CHEM 101 Lecture Notes - Lecture 38: Metal, Intermolecular Force, Network Covalent Bonding

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CHEM 101-Lecture 38-Types of Solids
Solids
Matter is in a solid state when its particles are in a fixed position and cannot move past
one another
Solids can be amorphous (particles arranged randomly), or crystalline (particles
arranged in a repeating pattern)
There are four major types of solids: molecular, metallic, ionic, and covalent-network
solids
Molecular solids
Solids which are composed of molecules of atoms held together by intermolecular forces
Molecular solids are generally soft and have low melting points, because intermolecular
forces are weaker than other forms of bonding
Molecular solids do not conduct electricity, because the electrons are not able to move
throughout the solid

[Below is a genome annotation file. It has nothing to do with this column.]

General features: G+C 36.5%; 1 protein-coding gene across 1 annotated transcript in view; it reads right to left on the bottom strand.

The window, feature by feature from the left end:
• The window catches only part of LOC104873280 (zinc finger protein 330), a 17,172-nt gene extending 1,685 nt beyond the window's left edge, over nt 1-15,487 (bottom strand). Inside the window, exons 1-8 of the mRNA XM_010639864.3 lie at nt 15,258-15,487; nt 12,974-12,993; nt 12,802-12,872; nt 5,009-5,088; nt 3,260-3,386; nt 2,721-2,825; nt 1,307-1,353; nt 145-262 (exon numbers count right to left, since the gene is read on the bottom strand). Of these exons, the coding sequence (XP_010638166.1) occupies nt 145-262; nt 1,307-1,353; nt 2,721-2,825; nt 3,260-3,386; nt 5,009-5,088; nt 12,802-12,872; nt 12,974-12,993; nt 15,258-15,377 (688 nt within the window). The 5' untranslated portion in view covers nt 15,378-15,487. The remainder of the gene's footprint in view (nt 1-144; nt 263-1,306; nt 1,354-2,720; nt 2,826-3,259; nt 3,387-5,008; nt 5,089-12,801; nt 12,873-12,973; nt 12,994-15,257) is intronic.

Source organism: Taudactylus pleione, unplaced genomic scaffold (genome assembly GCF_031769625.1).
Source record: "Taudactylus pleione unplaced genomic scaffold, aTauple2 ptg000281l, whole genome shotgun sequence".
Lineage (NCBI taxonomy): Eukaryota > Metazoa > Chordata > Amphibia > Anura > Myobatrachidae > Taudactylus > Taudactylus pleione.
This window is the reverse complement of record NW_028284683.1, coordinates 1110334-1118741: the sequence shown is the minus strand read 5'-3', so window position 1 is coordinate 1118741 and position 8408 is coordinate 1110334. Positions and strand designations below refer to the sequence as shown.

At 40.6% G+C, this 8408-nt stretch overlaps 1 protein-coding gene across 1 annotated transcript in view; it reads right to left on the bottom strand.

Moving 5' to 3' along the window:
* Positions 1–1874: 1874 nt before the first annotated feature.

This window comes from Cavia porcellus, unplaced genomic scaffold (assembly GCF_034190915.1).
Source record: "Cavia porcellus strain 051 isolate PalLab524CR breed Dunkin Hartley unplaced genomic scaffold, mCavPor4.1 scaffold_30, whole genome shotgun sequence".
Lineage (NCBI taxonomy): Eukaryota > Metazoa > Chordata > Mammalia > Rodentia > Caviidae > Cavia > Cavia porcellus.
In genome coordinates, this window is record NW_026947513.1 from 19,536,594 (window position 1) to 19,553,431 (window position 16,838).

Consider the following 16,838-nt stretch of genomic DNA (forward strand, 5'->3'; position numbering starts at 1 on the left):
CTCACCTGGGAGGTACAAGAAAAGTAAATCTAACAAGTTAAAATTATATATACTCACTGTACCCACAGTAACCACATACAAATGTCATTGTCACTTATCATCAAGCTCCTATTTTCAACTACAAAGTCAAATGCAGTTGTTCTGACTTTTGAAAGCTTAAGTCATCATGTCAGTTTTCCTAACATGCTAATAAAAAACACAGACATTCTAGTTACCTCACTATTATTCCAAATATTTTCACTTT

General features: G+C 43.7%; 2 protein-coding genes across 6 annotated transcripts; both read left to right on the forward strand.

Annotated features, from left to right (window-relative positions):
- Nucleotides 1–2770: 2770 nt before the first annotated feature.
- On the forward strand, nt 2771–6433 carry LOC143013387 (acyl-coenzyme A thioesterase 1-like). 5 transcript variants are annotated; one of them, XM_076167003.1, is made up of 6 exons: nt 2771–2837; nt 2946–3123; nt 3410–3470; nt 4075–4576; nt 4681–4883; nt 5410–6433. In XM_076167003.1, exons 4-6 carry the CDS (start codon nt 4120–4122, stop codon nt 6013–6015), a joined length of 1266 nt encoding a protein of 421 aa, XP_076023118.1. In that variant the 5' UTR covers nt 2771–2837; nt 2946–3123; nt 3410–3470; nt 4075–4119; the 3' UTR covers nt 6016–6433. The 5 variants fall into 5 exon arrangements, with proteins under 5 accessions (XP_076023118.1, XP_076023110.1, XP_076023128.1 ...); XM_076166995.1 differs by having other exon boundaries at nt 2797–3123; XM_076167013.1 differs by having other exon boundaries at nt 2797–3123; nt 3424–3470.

Ex: ice
https://www.chemguide.co.uk/atoms/structures/molecular.html
Metallic solids
Solids which are composed of metal atoms held together by metallic bonding, in which
the valence electrons are delocalized throughout the solid
This makes metallic solids good conductors of electricity as both solids and
liquids; electrons are able to move freely, which allows electricity to travel through
the material
The hardnesses and melting points of metallic solids are variable
Ex: Copper, silver, and gold
https://www.ck12.org/chemistry/classes-of-crystalline-solids/lesson/Classes-of-Crystalline-Solids-CHEM/
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